Our oceans face many risks, amongst others, pollution from plastics, chemicals and oil spills, habitat destruction, ocean acidification, overfishing and destructive fishing practices.
These risks not only harm marine ecosystems and biodiversity but also threaten the livelihoods and food security of millions of people who depend on the ocean for their survival.
Sustainable aquaculture through exemplary practises
Tassal Group’s (Tassels) Proserpine Prawn Farm in North Queensland spans over 200 hectares enabling the farm to produce fresh Australian prawns from November to May. The farm received Best Aquaculture Practices (BAP) certification in 2019, reflecting their commitment to sustainability and protecting the environment. BAP is the only aquaculture certification program in the world that certifies every step of the production chain.
NGH has worked with our client since 2018 when we first designed their Receiving Environment Monitoring Plan (REMP). The REMP is a systematic and ongoing monitoring initiative that aims to assess the impact of aquaculture activities on the receiving environment. s part of their approval processes under the Environmental Protection Act 1994 covering environmental approval for activities, such as prawn farming, which potentially release contaminants into the environment, in this case, water.
Proserpine Prawn Farms’ REMP was first implemented in September 2019, with our team providing a range of services to support the monitoring program.
We conduct monthly water quality sampling at three waterways and two bays surrounding the farm. Mangrove monitoring is carried out both in the field, and remotely using satellite imagery to understand the vegetation health. We support coastal processes monitoring to understand erosion, water level and tidal prisms. We also conduct seagrass monitoring at approximately 140 sites for abundance and distribution, and measure assess photosynthetic active radiation light via installed loggers to measure turbidity that may be arising from the aquaculture facility.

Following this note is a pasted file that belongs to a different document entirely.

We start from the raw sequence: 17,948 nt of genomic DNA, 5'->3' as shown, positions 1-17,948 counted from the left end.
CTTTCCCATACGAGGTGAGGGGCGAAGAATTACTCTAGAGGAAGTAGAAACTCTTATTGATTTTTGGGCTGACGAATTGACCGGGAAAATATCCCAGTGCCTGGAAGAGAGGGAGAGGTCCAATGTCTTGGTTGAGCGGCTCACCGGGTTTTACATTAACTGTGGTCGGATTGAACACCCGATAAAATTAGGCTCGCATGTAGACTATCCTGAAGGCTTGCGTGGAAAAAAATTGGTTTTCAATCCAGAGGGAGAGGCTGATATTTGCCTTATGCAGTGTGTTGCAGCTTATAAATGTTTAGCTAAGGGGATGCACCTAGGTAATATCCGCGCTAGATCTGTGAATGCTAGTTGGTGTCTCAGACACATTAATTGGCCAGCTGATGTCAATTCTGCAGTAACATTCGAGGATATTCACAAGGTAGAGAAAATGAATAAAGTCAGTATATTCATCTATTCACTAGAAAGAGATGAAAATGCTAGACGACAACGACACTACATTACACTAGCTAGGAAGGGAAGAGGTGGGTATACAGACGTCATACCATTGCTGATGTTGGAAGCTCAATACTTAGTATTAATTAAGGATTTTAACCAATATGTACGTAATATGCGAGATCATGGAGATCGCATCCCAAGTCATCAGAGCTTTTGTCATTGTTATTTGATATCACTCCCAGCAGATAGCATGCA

Turbidity refers to the cloudiness or haziness of water caused by suspended particles, such as sediment or organic matter. High levels of turbidity can affect the growth and health of seagrass by reducing the amount of light that penetrates the water. Seagrass, like other plants require sunlight for photosynthesis. If the water is too cloudy, less light will be available for seagrass to carry out this process and impact the overall health, not only of seagrass, but the ecosystem as a whole.
We analyse the data collected through these monitoring activities to formulate annual reports. The reports are then compared limits and conditions in the Environmental Authority (EA), Environmental Protection (Water and Wetland) Policy, and scientific literature to ensure compliance and understand the environmental conditions.
This comprehensive monitoring program allows for the early detection of any potential impacts to the receiving environment and enables the Proserpine Prawn Farm team to take prompt action to mitigate any negative effects.
Our findings, including those in our most recent annual report, have consistently revealed no impact to the receiving environment beyond natural conditions. We continue to work closely with the Tassal Group to update their REMP based on published literature and scientific knowledge.
We are constantly evolving our approach, taking into account our client’s requirements and their expansions. With departments changes to policies and best practice, we are there to facilitate middle ground and look forward to what the client is looking to do and implementing enough in advance that we can safely predict and help the client.
Contact Shannon Goodwin to learn more about sustainable aquaculture practises.